A singing wall that has serious points to make
Shibboleth Peacock Theatre Review: sophie gorman
'Shibboleth', in case you didn't know, is a custom or belief distinguishing a particular group, especially a long-standing one regarded now as obsolete. Stacey Gregg's new play, set in the Belfast of today, is certainly full of shibboleths. We Irish are doggedly determined to hold on to our traditions, even the most useless ones.
This opens with Barack Obama's impassioned 2013 speech urging the walls to come down. But the walls, or "interface barriers", aren't coming down, they're still building new peace walls and one particular new wall takes on a life of its own.
A tightly knit team of construction workers are all on the same side of the wall they're building, politically and literally. Casual violence is part of their banter, but it doesn't feel so casual to newcomers such as Polish immigrant Uri, who joins their crew, and his teenage daughter Agnieszka.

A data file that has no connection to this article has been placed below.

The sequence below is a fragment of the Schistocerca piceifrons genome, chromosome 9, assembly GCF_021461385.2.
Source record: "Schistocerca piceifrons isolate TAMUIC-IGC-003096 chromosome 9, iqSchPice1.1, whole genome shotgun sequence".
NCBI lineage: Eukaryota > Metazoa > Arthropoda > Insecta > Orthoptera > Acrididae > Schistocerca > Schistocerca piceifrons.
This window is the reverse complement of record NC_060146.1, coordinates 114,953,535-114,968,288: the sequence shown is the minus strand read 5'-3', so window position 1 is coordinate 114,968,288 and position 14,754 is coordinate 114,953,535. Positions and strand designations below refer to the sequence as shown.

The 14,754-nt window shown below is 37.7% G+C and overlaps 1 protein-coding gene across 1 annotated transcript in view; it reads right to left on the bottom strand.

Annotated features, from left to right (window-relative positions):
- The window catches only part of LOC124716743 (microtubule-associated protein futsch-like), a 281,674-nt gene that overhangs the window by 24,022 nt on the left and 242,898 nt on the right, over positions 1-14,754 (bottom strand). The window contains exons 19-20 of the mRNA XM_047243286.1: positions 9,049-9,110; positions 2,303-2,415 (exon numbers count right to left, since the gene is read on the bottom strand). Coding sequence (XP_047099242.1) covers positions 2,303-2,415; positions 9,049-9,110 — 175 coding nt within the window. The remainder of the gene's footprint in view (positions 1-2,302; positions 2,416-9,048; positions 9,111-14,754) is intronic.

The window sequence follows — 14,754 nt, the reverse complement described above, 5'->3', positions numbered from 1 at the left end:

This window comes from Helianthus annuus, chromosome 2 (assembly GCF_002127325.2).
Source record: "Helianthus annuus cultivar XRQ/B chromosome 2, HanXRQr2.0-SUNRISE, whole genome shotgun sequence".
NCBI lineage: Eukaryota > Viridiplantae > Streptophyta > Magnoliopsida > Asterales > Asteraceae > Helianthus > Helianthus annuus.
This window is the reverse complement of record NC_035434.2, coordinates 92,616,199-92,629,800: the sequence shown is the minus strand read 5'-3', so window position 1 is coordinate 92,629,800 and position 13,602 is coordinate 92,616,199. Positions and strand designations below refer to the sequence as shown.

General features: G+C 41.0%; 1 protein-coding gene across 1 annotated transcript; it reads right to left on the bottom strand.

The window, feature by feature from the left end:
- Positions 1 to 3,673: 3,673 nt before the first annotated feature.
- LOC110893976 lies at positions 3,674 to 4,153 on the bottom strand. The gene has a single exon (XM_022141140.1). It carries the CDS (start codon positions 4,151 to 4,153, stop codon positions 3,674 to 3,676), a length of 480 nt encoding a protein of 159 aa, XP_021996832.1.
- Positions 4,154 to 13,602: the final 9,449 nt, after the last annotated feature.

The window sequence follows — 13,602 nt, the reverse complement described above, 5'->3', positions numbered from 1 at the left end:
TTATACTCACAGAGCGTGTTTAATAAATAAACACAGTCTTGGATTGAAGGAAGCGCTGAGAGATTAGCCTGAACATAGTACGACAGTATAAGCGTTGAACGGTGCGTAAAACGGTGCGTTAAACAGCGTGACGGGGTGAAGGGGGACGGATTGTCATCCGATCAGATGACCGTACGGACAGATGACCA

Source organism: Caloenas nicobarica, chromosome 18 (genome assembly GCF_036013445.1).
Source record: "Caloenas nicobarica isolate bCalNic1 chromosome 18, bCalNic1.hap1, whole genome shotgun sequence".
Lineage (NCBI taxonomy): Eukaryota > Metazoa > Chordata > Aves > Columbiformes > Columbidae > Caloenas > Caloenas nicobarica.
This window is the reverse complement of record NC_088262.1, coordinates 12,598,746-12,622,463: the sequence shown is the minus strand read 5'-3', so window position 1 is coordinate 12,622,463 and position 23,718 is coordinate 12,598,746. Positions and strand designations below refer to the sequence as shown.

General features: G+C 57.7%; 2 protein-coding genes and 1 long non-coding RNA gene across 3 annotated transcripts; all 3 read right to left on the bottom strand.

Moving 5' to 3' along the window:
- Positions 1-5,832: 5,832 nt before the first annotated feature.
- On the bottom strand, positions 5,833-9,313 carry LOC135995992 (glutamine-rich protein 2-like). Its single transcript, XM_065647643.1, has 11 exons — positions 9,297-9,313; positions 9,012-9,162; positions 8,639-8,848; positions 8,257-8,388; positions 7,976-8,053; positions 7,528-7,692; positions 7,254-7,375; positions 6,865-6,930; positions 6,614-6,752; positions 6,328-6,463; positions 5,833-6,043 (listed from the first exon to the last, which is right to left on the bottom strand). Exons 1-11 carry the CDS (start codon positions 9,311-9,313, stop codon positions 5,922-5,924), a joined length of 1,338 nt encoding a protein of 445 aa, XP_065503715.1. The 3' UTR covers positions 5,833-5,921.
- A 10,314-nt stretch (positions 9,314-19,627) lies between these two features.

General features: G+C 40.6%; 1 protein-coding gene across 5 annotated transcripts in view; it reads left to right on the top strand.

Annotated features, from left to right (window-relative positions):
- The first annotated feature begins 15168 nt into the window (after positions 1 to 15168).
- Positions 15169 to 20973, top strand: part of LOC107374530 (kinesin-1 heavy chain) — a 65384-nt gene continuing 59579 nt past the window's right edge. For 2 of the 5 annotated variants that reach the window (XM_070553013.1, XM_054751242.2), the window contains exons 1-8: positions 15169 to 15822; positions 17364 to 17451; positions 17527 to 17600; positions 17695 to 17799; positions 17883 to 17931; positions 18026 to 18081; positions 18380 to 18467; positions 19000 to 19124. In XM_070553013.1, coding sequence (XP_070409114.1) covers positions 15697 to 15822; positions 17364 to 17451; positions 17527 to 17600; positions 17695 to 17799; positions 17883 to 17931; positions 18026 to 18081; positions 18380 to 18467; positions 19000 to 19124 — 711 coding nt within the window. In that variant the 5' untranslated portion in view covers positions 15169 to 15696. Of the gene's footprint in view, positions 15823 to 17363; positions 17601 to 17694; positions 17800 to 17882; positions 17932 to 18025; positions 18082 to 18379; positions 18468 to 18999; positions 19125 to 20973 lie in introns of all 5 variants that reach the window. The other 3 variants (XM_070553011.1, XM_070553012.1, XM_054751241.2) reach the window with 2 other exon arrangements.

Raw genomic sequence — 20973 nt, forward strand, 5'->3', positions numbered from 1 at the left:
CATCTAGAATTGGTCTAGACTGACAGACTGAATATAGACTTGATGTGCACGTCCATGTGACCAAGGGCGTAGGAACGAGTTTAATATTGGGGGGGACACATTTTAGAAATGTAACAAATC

They use the language of change, talk about transitioning to a post-conflict economy, celebrate the fact that you can now get a latté in Belfast. But the divide between classes is clearly not diminishing, and those at the bottom are still fighting to pay the mortgage.
This is a play with so much creativity - too much; it has a singing wall as a central character. But it is a play that wants to make some serious points about the North today. What can young men do now with all the pent-up adrenalin and aggression?
'Shibboleth' realises the weighty issues it is tackling and is not afraid to challenge or even mock itself for attempting them. It knows better than to try to provide a simple solution, or a happy ever after.